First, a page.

Wisconsin Bear Hounders and DNR Try to Cover Up Wolf and Dog Fighting by Instituting Program that No One Will Participate In

This is what we think of the DNR's "voluntary" plan to give bear hounders cover.
This is what we think of the DNR’s “voluntary” plan to give bear hounders cover.

During the past month the Wisconsin Department of Natural Resources and the rabidly anti-wolf Wisconsin Bear Hunters Association have been trying to wage a public relations effort seeking to dupe the citizenry into thinking that pitting dogs against wolves does not lead to bloody fights. In fact the hounders want you to believe this so much that they went out of their way to tell the media that they “support” a new voluntary plan to let the DNR “examine” hounder killed wolves.

“The Department of Natural Resources plans to ask wolf hunters to allow federal wildlife specialists to watch them skin their kills this fall and document signs of bite trauma.”

“DNR officials have acknowledged few hunters will likely participate. But Bear Hunters’ Association President Al Lobner said Friday his group supports the plan. He it offers a chance to disprove the notion that hunters allow their dogs to fight wolves.”

Of course the bear hounders “support” this plan because they know full well that none of their membership will submit to having their hound killed wolves examined. Considering that Lobner essentially threatened wide scale poaching at an earlier Wolf Advisory Committee meeting if hound “depredation” payoffs were eliminated, it is no surprise that he and his group are trying to divert attention and pretend that they are being “open” with their motives. Of course the DNR already knows that this is a fools folly:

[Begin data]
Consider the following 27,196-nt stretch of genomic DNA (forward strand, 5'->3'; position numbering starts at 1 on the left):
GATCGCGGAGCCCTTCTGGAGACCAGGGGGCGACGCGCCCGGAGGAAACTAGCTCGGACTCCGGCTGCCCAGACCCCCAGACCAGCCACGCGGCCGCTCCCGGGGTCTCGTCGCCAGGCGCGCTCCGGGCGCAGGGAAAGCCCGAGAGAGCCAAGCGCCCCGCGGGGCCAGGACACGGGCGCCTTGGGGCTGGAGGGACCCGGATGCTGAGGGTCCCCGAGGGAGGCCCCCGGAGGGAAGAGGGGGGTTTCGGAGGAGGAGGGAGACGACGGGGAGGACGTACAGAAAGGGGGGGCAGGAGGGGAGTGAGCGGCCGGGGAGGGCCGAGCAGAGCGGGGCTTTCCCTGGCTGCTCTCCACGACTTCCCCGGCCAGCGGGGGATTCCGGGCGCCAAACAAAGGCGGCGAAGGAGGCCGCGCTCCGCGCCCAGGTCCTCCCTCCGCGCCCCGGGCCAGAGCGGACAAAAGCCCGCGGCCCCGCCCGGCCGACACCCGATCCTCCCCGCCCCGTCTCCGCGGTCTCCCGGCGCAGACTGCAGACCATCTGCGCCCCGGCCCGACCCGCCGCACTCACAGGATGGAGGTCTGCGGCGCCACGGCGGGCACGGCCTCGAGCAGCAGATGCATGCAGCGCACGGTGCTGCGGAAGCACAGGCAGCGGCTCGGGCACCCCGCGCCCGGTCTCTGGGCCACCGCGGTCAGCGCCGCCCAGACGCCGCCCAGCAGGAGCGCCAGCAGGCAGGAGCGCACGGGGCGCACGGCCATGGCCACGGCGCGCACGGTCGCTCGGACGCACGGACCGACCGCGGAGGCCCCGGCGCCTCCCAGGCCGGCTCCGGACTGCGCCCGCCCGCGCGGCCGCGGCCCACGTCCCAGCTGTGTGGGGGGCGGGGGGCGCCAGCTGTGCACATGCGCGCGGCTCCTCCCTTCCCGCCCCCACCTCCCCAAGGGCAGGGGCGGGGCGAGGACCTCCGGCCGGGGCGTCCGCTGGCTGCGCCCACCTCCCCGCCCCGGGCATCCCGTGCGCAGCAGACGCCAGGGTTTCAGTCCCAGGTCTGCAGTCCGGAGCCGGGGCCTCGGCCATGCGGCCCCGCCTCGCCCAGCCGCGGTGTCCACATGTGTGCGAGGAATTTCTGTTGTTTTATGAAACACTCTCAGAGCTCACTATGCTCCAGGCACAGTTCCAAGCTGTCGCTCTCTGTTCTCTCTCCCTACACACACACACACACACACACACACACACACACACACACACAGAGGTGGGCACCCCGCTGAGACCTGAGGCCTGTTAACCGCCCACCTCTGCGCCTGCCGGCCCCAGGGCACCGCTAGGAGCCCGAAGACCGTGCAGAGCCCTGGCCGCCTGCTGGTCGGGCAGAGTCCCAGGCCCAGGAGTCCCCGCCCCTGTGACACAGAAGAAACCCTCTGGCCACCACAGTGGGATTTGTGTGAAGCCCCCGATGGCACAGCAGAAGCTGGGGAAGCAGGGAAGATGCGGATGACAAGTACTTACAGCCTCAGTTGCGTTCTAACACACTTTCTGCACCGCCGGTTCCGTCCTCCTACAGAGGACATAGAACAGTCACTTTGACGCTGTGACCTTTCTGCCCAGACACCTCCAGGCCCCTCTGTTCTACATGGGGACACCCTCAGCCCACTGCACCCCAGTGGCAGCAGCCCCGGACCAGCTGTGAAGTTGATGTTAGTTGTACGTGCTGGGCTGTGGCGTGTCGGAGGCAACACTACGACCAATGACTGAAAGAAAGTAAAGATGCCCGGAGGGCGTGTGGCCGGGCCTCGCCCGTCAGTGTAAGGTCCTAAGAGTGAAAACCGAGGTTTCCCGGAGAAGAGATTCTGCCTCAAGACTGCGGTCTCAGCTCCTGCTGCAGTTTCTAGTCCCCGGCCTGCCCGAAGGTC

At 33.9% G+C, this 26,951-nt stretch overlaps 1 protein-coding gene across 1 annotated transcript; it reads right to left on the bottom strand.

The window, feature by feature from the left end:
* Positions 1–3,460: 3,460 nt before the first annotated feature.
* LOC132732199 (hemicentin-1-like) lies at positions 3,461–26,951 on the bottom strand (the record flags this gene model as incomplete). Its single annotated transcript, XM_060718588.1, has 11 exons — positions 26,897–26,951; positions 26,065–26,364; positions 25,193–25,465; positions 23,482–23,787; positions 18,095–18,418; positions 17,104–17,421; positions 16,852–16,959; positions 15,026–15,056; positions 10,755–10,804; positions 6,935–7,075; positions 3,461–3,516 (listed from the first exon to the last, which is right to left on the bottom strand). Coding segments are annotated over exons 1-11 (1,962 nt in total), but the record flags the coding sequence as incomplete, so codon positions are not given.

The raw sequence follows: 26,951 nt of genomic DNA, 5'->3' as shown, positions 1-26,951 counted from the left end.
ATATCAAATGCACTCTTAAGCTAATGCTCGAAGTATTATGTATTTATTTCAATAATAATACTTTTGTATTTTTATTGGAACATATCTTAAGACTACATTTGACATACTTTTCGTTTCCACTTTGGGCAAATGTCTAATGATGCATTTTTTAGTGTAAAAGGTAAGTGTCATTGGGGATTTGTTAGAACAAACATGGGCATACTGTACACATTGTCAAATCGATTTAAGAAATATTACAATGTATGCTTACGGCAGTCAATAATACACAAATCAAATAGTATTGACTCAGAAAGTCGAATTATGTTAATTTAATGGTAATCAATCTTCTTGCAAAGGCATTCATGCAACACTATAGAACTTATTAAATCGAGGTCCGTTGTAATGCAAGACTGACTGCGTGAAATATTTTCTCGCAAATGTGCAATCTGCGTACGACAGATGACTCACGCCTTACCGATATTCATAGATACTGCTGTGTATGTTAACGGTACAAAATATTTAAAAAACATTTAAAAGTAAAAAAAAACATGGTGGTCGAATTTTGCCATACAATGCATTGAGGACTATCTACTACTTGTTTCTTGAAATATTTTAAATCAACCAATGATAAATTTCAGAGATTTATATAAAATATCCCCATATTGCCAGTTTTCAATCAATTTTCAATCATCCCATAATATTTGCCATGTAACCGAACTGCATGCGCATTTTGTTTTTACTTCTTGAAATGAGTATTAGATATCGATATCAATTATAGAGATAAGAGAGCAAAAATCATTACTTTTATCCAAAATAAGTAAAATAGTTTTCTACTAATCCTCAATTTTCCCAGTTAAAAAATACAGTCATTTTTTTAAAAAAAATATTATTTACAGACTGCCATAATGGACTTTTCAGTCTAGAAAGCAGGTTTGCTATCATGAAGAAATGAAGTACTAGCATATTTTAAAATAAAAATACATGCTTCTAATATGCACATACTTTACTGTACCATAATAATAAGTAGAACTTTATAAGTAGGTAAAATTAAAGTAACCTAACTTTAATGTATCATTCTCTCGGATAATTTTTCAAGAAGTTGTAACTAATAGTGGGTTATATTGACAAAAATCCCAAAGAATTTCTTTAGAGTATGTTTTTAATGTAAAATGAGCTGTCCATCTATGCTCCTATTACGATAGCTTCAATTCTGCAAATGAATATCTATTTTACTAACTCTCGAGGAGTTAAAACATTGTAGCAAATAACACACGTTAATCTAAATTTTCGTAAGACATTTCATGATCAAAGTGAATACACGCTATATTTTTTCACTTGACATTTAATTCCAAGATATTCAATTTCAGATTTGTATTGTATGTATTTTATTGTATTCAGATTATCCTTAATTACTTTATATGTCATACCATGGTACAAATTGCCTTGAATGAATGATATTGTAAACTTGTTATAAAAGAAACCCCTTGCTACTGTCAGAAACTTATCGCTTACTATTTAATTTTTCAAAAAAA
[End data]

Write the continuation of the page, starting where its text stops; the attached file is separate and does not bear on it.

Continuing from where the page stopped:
DNR Large Carnivore Specialist Dave MacFarland presented a plan to the board Wednesday that calls for sending letters to everyone who receives a wolf permit this year. The letters will ask the permit holders to refrain from skinning wolves to preserve any injuries. Following registration, a U.S. Department of Agriculture wildlife specialist will set up an appointment with the hunter to observe the skinning. The specialist will document injuries to the carcass and submit the data to the DNR for evaluation.

MacFarland told the board that the agency wants information on injuries on as many wolves as possible — not just those killed by hunters with dogs — so it can establish a baseline rate of bite injuries to compare against wounds on wolves killed by hunters with dogs. A large discrepancy between the two rates would signal that something is afoot with hunters, he said.

MacFarland said the DNR expects to spend up to $10,000 to reimburse the USDA specialists. Participation in the plan is voluntary, however; MacFarland noted in a memo to the board that he expects hunters with dogs that do confront wolves won’t join the program.

So other than trying to deflect from the obvious brutal nature of using packs of vicious dogs against wolves, what does the DNR hope to accomplish with this program? I honestly don’t know. To me it seems that the DNR developed this voluntary program to give themselves and hounders cover by pretending that they are monitoring the reckless use of dogs against wolves.